Sunday, October 21, 2012

There Must Be An Iron Man


My Very First Issue of:


 Iron Man
Invincible Iron Man #47

Since at the time I was still very new to Marvel books and was still experimenting with which issues to pick up on a regular basis, these special "origin issues" that Marvel would publish from time to time were made to order for me. Along with a story that brought me up to speed on a character, I also got a glimpse of the current storyline and was able to sample the work of the book's resident creative team. Except, unbeknownst to me, I wouldn't get all of that in this case. Oh, I got a comprehensive origin of Iron Man--but both story and art were done by parties not regularly involved with the book. In this case, Iron Man #47 was written by veteran Marvel writer Roy Thomas, with art by Barry Smith (whom Thomas had worked with on Avengers).

As a result, I got a story that was much more polished and coherent than what was the norm for this book. Subsequent issues by writer Mike Friedrich and artist George Tuska were a notch or two down in quality, I'm afraid--but I nevertheless enjoyed those stories, as well as this new character I was now reading, which compensated to an extent for both script and art. Nevertheless, it was quite a step back from the Thomas/Smith effort.

To give you a little background on Iron Man at this point in time, the character of Tony Stark was still more or less getting off the ground--as was his company, Stark Industries, still making munitions and weapons. Most threats targeted Stark's factory; Stark was still dependent on his chest device to keep his injured heart beating; and Iron Man of course was still Stark's "bodyguard" who appeared just as soon as Stark could reach his attache case and a private room somewhere. Also, many of the Friedrich stories brought Iron Man into crisis mode just as soon as an enemy began to cause him damage--because a low-on-power Iron Man meant that the character was minutes away from dying when his chest device would fail. So enemies were desperately dispatched at the last minute, generally.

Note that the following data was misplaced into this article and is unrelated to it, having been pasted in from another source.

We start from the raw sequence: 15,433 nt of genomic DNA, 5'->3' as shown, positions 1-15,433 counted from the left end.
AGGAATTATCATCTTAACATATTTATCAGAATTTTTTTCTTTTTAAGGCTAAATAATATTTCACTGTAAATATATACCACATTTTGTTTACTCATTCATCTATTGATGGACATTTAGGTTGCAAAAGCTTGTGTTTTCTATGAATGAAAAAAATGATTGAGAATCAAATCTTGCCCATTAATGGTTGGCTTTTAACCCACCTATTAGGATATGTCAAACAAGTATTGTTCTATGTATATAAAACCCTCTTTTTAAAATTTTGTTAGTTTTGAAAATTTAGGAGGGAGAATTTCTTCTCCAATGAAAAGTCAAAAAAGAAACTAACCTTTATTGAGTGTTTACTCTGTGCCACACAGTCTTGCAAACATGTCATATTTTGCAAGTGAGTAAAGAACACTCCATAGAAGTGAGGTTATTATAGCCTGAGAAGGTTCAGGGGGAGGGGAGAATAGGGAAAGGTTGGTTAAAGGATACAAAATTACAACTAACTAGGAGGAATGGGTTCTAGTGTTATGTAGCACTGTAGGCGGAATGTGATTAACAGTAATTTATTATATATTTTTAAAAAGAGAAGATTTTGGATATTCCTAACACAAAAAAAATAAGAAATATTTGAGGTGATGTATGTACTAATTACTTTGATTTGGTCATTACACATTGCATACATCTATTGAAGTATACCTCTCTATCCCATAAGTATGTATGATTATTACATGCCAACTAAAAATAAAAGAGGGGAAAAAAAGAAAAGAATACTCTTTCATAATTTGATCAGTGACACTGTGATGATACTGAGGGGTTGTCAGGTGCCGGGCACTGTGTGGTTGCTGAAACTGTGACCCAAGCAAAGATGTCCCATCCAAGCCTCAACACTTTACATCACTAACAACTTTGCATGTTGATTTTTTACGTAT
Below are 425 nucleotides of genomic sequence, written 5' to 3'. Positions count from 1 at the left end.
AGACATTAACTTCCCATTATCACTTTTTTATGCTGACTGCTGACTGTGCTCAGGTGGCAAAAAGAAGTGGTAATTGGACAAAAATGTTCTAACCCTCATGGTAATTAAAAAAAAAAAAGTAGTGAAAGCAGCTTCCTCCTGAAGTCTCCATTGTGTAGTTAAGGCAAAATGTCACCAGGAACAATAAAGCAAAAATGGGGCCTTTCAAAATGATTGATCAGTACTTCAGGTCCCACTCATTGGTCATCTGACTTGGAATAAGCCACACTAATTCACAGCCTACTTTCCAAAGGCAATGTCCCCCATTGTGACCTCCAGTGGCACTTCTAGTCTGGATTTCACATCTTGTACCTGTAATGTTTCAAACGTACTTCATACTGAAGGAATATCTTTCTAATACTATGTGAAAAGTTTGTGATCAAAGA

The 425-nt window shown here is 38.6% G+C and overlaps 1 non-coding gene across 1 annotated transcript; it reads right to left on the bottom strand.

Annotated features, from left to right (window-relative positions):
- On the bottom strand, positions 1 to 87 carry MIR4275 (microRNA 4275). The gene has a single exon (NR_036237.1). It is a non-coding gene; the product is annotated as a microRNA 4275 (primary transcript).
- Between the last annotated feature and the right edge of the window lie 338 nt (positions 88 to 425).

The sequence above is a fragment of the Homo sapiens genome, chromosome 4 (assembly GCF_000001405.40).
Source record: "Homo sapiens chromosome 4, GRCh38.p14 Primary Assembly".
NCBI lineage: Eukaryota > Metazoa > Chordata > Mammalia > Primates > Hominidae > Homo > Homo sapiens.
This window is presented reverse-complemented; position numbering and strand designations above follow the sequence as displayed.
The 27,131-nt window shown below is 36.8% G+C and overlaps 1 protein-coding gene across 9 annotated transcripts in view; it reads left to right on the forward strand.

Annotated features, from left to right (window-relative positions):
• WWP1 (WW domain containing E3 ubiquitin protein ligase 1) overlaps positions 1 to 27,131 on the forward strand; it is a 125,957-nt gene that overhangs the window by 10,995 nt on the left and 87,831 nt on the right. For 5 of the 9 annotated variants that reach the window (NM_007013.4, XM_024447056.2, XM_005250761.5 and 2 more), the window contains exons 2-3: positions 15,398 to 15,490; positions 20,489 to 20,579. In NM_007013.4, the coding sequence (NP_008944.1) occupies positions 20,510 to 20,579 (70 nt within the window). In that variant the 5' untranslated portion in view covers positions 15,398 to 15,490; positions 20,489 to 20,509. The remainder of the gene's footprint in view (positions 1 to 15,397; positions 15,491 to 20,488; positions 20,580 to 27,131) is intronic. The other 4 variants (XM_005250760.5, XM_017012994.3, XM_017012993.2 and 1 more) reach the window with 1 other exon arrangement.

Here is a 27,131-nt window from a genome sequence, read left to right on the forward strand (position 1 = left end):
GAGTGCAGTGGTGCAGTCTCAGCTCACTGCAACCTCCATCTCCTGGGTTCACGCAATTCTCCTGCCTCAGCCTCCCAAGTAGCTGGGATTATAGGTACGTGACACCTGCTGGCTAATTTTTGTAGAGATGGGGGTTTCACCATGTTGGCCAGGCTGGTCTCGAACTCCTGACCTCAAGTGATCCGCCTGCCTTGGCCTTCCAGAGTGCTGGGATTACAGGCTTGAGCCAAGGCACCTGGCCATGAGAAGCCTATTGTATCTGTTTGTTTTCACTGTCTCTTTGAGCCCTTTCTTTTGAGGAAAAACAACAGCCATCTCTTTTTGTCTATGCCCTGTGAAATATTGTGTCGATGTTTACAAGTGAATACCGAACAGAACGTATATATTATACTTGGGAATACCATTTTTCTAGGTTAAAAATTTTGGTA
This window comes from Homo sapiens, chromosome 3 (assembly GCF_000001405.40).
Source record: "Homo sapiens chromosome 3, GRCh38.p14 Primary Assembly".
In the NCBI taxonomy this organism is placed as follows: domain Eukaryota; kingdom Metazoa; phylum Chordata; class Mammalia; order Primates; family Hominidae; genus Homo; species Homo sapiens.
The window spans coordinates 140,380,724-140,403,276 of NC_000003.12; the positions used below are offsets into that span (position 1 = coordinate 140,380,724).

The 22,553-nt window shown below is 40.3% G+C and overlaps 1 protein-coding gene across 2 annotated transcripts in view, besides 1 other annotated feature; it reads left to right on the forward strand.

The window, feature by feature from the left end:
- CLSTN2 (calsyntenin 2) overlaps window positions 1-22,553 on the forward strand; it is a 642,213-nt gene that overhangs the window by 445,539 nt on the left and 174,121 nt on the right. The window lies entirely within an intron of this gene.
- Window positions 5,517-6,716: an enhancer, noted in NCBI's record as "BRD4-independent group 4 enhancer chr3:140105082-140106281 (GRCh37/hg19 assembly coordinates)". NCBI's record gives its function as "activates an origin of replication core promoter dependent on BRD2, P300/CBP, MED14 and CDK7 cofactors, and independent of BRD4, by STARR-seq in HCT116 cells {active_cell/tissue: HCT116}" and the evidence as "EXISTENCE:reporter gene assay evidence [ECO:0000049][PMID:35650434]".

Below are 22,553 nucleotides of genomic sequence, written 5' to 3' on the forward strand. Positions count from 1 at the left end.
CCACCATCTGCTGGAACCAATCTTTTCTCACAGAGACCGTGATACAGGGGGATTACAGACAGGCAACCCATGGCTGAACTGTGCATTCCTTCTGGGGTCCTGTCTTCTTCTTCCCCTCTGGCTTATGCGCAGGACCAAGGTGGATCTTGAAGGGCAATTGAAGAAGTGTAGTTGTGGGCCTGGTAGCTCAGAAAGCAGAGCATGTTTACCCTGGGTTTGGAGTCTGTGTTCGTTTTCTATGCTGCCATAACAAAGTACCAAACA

But in this issue, we got a break from most of that, since this was an issue of reflection. Stark's personal friend, Kevin O'Brien, had just died in prototype "Guardsman" armor, leaving Stark to wonder just who was he helping in this double identity of his. Or, as he put it as he descended to Kevin's funeral:



Iron Man's presence at the funeral doesn't last very long, as police soon arrive to take him into custody for questioning regarding O'Brien's death. Iron Man decides to take off, rather than disrupt the proceedings further, and his thoughts set the tone for the rest of the issue:



That "first" death caused by the armor, if indirectly, is of course that of Prof. Yinsen, a physicist who befriends Stark while they are both in the captivity of Wong-Chu, a communist tyrant in southeast Asia who was trying to force a mortally wounded Stark to create weapons for him. Yinsen and Stark, instead, create both the life-saving chest device that will keep Stark's heart beating, as well as the iron prototype body armor that would act as a weapon to give them their freedom. Yinsen sacrificed his life in order to give the armor time to build power--even while Stark's life began anew, as Iron Man, represented by these two beautiful panels by Barry Smith (with guest inker Jim Mooney):




And, since it wouldn't do for this newborn hero to suffer defeat his first time off the table, Yinsen and Stark made sure the prototype contained sufficient "extras" to help break them out of captivity. One being the armor's strength, of course:




And naturally there was this old standard:



Yet finally, all this heavy thinking comes to a head, and Stark is forced to reflect on all the lives bound up in his armor, in one way or another. And it all boils down to a simple question, to bring the issue full circle:



And since we've got a few things in play here--(a) the issue's just a page from its ending, (b) Thomas, Smith, and Mooney are packing up and won't be returning in the following issue, and (c) Iron Man isn't exactly a quitter--that question is really only going to have one answer. And it would help to reel me in as a regular reader from then on:




As for that crack about Bob Dylan--come on, it wouldn't be a Roy Thomas story without a conspicuous pop culture reference somewhere, now would it?


2 comments:

Terence Stewart said...

Wow! I'd never seen any interiors from that issue of Iron Man, so the Smith/Mooney art team is a revelation. Very nice.

Comicsfan said...

They did indeed do very nice work here.

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